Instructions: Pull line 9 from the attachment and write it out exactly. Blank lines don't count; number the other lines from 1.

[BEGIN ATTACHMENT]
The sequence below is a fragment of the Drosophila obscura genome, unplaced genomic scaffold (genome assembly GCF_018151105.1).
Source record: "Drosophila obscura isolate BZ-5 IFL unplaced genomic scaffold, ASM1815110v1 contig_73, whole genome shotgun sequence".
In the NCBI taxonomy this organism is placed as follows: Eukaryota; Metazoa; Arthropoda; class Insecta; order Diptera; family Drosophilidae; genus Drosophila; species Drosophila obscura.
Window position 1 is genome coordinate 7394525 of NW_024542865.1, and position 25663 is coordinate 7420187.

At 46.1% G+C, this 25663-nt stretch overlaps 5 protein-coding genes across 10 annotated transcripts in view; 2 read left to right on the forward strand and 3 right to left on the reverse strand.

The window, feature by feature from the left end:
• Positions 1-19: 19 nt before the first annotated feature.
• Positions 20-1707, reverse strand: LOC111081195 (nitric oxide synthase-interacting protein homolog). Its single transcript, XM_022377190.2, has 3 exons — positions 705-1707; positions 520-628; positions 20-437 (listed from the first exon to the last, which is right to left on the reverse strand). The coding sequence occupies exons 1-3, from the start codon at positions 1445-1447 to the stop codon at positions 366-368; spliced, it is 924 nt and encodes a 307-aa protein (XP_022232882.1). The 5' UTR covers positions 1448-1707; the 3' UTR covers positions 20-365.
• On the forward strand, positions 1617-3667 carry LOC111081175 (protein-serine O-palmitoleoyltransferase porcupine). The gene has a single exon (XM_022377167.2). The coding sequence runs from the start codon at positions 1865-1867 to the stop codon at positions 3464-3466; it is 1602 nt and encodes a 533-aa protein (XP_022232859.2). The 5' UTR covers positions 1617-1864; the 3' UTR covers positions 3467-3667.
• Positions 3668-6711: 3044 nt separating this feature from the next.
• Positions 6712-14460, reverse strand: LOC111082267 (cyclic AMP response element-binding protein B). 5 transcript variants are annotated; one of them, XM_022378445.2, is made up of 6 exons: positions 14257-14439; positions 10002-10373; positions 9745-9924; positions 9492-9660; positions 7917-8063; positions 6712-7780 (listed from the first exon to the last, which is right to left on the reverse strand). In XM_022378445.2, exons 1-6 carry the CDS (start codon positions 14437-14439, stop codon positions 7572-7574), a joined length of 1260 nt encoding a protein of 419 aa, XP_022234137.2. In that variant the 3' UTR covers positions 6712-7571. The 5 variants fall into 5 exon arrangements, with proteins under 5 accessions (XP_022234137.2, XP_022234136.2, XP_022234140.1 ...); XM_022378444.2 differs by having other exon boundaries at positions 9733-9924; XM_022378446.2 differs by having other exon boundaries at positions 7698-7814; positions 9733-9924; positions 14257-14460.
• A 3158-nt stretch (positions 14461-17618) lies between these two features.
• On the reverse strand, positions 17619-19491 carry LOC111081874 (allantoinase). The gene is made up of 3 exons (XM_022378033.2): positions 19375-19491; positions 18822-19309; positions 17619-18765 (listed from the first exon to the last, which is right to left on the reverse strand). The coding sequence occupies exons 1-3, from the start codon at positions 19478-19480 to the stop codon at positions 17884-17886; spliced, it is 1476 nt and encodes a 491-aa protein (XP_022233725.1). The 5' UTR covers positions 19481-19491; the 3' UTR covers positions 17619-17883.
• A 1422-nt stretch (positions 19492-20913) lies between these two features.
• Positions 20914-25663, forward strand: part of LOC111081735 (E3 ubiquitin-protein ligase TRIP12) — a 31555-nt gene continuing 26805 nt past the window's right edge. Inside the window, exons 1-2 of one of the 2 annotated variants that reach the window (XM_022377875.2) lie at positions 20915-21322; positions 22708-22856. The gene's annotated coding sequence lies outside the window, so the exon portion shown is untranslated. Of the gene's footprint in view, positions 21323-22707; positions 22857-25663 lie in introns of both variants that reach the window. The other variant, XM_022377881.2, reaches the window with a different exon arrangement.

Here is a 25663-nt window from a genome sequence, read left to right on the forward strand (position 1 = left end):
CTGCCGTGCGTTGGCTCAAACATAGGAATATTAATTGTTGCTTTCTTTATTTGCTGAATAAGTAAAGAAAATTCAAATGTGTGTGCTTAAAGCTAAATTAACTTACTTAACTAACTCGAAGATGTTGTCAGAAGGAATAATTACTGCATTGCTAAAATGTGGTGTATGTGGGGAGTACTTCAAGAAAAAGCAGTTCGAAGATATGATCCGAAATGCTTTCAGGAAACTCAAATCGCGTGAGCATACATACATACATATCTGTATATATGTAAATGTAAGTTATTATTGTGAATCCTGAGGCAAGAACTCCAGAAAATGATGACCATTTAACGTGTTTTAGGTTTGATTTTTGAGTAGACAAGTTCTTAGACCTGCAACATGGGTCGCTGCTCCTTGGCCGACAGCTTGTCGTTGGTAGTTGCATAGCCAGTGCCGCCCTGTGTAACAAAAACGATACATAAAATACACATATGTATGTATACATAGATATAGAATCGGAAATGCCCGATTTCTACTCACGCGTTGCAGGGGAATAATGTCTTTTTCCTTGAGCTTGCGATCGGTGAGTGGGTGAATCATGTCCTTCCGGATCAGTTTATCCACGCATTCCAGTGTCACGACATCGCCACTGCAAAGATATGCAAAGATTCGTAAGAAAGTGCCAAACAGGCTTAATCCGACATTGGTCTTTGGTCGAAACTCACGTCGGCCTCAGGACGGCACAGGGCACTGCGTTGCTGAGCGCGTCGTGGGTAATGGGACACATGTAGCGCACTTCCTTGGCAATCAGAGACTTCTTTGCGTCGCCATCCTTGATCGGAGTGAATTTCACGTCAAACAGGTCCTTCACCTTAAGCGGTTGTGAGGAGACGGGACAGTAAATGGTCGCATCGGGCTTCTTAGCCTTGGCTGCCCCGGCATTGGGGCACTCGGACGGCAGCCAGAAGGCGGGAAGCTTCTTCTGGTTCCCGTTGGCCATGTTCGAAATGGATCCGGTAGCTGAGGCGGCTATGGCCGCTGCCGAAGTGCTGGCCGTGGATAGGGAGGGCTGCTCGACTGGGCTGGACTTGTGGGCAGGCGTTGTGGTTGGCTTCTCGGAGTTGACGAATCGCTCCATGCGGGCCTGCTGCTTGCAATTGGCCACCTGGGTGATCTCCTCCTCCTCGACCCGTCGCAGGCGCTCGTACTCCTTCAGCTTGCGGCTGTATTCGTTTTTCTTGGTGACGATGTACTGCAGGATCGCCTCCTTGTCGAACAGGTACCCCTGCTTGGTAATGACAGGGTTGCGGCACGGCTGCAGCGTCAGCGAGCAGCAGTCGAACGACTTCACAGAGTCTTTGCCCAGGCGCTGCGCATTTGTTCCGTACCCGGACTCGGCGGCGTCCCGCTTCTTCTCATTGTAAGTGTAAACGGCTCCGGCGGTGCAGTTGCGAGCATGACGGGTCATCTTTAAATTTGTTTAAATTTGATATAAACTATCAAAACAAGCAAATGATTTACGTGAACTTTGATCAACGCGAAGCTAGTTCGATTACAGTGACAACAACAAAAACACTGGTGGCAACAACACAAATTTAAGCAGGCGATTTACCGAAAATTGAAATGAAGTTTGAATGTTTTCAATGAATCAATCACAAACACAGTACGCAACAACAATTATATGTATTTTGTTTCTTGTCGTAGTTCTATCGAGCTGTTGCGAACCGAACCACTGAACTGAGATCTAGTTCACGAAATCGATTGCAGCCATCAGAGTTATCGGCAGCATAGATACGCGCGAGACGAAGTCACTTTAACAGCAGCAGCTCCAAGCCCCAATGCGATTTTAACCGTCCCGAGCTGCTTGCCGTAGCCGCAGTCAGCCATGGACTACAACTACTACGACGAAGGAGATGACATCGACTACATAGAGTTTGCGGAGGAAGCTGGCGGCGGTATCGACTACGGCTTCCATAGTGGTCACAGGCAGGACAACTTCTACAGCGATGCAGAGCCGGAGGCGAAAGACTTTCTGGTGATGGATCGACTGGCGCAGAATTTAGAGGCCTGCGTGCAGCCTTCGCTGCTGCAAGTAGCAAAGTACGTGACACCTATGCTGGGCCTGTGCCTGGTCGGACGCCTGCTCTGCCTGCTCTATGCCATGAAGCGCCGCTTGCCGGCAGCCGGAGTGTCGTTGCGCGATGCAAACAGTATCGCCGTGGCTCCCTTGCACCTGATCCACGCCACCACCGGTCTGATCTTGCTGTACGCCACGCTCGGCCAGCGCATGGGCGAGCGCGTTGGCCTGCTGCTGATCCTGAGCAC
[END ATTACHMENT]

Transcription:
• On the forward strand, positions 1617-3667 carry LOC111081175 (protein-serine O-palmitoleoyltransferase porcupine). The gene has a single exon (XM_022377167.2). The coding sequence runs from the start codon at positions 1865-1867 to the stop codon at positions 3464-3466; it is 1602 nt and encodes a 533-aa protein (XP_022232859.2). The 5' UTR covers positions 1617-1864; the 3' UTR covers positions 3467-3667.